‘This is supposed to be a horror movie?’ my son said at one point, but I was too busy laughing. Well, it was the 80s!

I know there have been other Chucky movies since then, but one was enough for me. I don’t think I could tolerate anymore. After watching it at long last, I think it’s hardly scary. When I look at Chucky now, I just think of those little legs running and his arms swinging by his side (even if he does have a knife in his hand).

Chucky just might have made creepy looking dolls appear somehow less creepy. Well, almost. 😉

Have you watched Child’s Play? Did it scare you or make you laugh? Have you watched all the Chucky movies? Do you hate creepy looking dolls too? What’s a horror movie you’ve seen that actually made you laugh instead?

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Horror · Movies/Television · Writing

What Writers Can Learn from ‘Misery’.

anniewilkesinspirationRecently, I watched the movie Misery, starring Kathy Bates in her award winning role as Annie Wilkes. It’s a film I have not seen in quite some time and it has been even longer since I read the book, yet it is undoubtedly a story that stays with you. Stephen King not only demonstrates his skills as a writer by building up the suspense while focusing on two main characters in a confined space, but he also plays upon the fears of writers.

By the end of the film, I couldn’t help but think of what writers can learn from Misery.

1. Routine

Author Paul Sheldon had the luxury of staying in a hotel whenever he needed to finish writing a novel. He would also celebrate typing ‘the end’ with a cigarette and a glass of champagne. Writers need to have some kind of routine in order to produce the words on a regular basis, however, a change every once in a while can also be beneficial. Write in a different location (like a coffee shop or find your own writer’s retreat) and treat yourself to something different with each milestone you make, like some chocolate, a new book or a night out. Routines are necessary, but they can make us stale. Add some spice to your writing life.

2. Keep a Backup

Annie Wilkes insisted that Paul set fire to his latest manuscript. He tried to make out it was no big deal, as he had other copies, but Annie Wilkes being the obsessed fan that she was, knew better. Keep backup copies of all your writing projects. Hard copies, hard drives, external drives and flash drives; it all might sound excessive, but it pays to be cautious. There is nothing worse than losing your documents to a virus or computer problem and having to write everything again; a great waste of your most precious asset – time.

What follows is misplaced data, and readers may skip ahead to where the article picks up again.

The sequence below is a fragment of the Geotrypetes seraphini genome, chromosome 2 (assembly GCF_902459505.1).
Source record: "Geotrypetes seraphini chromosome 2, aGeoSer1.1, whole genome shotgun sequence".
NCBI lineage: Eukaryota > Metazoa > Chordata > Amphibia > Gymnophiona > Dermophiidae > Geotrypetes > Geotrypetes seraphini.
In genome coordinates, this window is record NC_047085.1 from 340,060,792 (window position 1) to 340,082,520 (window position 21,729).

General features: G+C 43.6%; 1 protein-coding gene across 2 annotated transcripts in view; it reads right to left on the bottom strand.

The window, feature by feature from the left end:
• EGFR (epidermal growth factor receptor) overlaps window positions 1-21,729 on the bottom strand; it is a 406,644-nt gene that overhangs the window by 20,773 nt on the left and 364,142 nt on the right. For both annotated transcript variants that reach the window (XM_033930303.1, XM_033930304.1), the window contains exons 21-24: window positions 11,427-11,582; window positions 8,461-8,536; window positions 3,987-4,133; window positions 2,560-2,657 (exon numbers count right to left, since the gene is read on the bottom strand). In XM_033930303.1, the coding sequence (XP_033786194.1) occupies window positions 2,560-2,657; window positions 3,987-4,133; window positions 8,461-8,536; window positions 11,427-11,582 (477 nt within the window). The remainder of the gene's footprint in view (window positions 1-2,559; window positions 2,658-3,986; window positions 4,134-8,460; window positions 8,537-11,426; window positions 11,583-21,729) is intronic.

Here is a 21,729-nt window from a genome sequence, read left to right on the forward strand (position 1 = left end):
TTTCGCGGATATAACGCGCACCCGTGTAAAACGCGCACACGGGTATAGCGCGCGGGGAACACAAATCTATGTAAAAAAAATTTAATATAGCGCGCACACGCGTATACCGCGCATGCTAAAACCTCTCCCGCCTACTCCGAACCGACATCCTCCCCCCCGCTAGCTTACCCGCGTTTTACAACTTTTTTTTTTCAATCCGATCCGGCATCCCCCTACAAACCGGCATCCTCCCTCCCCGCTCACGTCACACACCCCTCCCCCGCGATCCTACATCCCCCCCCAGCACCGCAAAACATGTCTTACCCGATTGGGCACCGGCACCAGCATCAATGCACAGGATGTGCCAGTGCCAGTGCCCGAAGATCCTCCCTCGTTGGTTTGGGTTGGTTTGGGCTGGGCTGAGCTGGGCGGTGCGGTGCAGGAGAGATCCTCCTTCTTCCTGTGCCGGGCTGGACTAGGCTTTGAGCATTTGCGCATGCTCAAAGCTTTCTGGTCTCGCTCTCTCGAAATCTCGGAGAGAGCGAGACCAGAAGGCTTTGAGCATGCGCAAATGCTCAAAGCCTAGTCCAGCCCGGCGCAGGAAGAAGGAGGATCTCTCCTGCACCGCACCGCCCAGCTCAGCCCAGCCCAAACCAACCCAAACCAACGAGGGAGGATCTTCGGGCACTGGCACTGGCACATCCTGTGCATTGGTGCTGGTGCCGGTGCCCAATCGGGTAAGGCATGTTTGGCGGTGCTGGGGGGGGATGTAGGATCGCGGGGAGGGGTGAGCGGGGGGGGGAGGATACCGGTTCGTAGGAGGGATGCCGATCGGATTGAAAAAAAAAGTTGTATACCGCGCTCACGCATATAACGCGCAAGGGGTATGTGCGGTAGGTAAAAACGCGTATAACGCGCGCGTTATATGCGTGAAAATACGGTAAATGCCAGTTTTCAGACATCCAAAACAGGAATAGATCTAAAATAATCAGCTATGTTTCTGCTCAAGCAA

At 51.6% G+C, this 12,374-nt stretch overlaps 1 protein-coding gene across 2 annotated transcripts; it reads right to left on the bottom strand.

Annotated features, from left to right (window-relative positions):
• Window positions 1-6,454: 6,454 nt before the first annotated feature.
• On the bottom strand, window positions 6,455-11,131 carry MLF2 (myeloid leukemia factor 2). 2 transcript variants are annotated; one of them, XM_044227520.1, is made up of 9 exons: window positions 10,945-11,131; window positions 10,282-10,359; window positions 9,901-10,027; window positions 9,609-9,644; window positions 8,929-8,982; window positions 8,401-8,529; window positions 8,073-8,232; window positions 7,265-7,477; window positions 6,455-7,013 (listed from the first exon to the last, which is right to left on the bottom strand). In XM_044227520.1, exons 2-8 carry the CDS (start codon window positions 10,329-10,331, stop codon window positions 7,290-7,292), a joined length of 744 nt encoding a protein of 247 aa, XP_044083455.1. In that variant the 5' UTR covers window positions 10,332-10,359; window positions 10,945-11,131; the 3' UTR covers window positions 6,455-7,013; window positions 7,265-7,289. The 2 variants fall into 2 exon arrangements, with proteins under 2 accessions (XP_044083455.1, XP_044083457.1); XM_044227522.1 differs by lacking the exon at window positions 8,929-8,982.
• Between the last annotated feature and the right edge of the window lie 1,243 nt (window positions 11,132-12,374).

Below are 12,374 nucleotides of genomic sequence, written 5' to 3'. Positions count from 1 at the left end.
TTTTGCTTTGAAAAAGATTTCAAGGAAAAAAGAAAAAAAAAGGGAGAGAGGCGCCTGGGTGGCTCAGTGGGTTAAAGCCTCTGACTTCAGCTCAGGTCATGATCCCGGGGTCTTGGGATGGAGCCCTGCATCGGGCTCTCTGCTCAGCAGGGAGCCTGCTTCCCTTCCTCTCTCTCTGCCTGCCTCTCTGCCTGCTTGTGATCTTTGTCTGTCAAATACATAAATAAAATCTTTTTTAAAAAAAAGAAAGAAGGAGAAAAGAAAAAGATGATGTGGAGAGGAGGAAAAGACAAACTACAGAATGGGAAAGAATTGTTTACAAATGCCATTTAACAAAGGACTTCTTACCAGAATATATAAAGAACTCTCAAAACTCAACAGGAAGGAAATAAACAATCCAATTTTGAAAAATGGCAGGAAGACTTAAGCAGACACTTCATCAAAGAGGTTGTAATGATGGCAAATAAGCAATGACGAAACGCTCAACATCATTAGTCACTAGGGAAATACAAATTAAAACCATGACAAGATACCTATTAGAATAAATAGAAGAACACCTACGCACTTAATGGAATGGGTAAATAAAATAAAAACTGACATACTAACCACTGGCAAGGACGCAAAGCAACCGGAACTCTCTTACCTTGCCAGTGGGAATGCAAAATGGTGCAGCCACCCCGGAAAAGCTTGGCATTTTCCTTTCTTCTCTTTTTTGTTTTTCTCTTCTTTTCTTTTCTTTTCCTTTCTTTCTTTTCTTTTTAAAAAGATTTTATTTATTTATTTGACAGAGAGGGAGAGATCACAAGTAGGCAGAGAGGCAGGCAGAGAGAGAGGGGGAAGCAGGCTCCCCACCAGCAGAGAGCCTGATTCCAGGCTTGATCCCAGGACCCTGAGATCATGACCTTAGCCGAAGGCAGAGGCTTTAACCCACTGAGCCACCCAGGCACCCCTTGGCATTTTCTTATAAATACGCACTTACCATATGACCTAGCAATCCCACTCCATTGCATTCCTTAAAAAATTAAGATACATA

3. Keep Your Readers Happy

Killing off the main character in a series? That’s where it all went downhill for Paul – he did not keep one particular fan happy. If we don’t keep our readers happy, then quite simply, they will stop reading our stories and look to other writers to help fill that void. Readers bring a level of expectation they want from us, with regards to both our stories and ourselves as writers. Don’t disappoint them.

4. Motivation

With an obsessive fan like Annie Wilkes who has control over you, as well as threatening you with a hammer, you would learn to type pretty quickly. No time to worry about writer’s doubt, writer’s block or procrastination. You would make sure you got the words down in order to try and save your own life. Thankfully, we’re not in Paul Sheldon’s shoes, so for the rest of us we have such things as deadlines, a timer and a great deal of persistence, hard work and determination.

One final piece of advice when it comes to writing:- if you ever become successful in this field, just be careful of anyone who tells you that they’re your No.1 fan. 😉

Have you read the book and/or watched the movie Misery? What do you remember most about the story? What did you think of Kathy Bates’ performance? What motivates you to write?

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Authors · Horror · Movies/Television · Writers

At the Movies with Stephen King.